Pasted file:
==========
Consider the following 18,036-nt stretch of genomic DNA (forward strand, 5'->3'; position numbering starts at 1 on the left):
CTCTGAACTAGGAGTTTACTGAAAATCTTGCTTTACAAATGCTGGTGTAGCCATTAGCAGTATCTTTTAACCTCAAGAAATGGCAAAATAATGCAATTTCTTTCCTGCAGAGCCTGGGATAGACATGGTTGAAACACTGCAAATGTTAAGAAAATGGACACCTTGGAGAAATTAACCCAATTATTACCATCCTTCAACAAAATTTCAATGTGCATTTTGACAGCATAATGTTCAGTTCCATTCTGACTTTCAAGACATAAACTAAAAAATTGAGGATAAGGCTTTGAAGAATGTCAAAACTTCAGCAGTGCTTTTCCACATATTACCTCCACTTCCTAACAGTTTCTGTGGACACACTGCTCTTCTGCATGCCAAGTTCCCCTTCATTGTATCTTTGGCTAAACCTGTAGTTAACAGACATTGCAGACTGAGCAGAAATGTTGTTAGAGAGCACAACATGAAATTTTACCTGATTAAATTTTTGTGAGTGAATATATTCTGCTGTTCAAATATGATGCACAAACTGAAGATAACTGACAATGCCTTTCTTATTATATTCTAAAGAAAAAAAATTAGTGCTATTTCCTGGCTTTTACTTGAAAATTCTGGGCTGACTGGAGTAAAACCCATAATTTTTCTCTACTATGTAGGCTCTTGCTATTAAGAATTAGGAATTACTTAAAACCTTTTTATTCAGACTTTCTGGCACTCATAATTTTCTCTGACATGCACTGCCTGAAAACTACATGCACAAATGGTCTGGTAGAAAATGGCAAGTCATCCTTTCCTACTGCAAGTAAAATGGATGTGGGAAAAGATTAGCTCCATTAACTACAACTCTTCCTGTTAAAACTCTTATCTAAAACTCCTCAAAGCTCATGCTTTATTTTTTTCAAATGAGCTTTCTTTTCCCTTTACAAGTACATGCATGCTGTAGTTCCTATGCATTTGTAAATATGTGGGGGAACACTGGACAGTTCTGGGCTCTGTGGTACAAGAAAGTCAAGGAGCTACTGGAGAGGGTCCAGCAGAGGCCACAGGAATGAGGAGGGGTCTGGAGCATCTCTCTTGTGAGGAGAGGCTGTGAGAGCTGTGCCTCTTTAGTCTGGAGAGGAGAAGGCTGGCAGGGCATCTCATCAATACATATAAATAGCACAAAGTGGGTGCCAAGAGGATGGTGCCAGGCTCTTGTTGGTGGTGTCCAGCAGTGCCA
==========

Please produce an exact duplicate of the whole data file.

Consider the following 18,036-nt stretch of genomic DNA (forward strand, 5'->3'; position numbering starts at 1 on the left):
CTCTGAACTAGGAGTTTACTGAAAATCTTGCTTTACAAATGCTGGTGTAGCCATTAGCAGTATCTTTTAACCTCAAGAAATGGCAAAATAATGCAATTTCTTTCCTGCAGAGCCTGGGATAGACATGGTTGAAACACTGCAAATGTTAAGAAAATGGACACCTTGGAGAAATTAACCCAATTATTACCATCCTTCAACAAAATTTCAATGTGCATTTTGACAGCATAATGTTCAGTTCCATTCTGACTTTCAAGACATAAACTAAAAAATTGAGGATAAGGCTTTGAAGAATGTCAAAACTTCAGCAGTGCTTTTCCACATATTACCTCCACTTCCTAACAGTTTCTGTGGACACACTGCTCTTCTGCATGCCAAGTTCCCCTTCATTGTATCTTTGGCTAAACCTGTAGTTAACAGACATTGCAGACTGAGCAGAAATGTTGTTAGAGAGCACAACATGAAATTTTACCTGATTAAATTTTTGTGAGTGAATATATTCTGCTGTTCAAATATGATGCACAAACTGAAGATAACTGACAATGCCTTTCTTATTATATTCTAAAGAAAAAAAATTAGTGCTATTTCCTGGCTTTTACTTGAAAATTCTGGGCTGACTGGAGTAAAACCCATAATTTTTCTCTACTATGTAGGCTCTTGCTATTAAGAATTAGGAATTACTTAAAACCTTTTTATTCAGACTTTCTGGCACTCATAATTTTCTCTGACATGCACTGCCTGAAAACTACATGCACAAATGGTCTGGTAGAAAATGGCAAGTCATCCTTTCCTACTGCAAGTAAAATGGATGTGGGAAAAGATTAGCTCCATTAACTACAACTCTTCCTGTTAAAACTCTTATCTAAAACTCCTCAAAGCTCATGCTTTATTTTTTTCAAATGAGCTTTCTTTTCCCTTTACAAGTACATGCATGCTGTAGTTCCTATGCATTTGTAAATATGTGGGGGAACACTGGACAGTTCTGGGCTCTGTGGTACAAGAAAGTCAAGGAGCTACTGGAGAGGGTCCAGCAGAGGCCACAGGAATGAGGAGGGGTCTGGAGCATCTCTCTTGTGAGGAGAGGCTGTGAGAGCTGTGCCTCTTTAGTCTGGAGAGGAGAAGGCTGGCAGGGCATCTCATCAATACATATAAATAGCACAAAGTGGGTGCCAAGAGGATGGTGCCAGGCTCTTGTTGGTGGTGTCCAGCAGTGCCA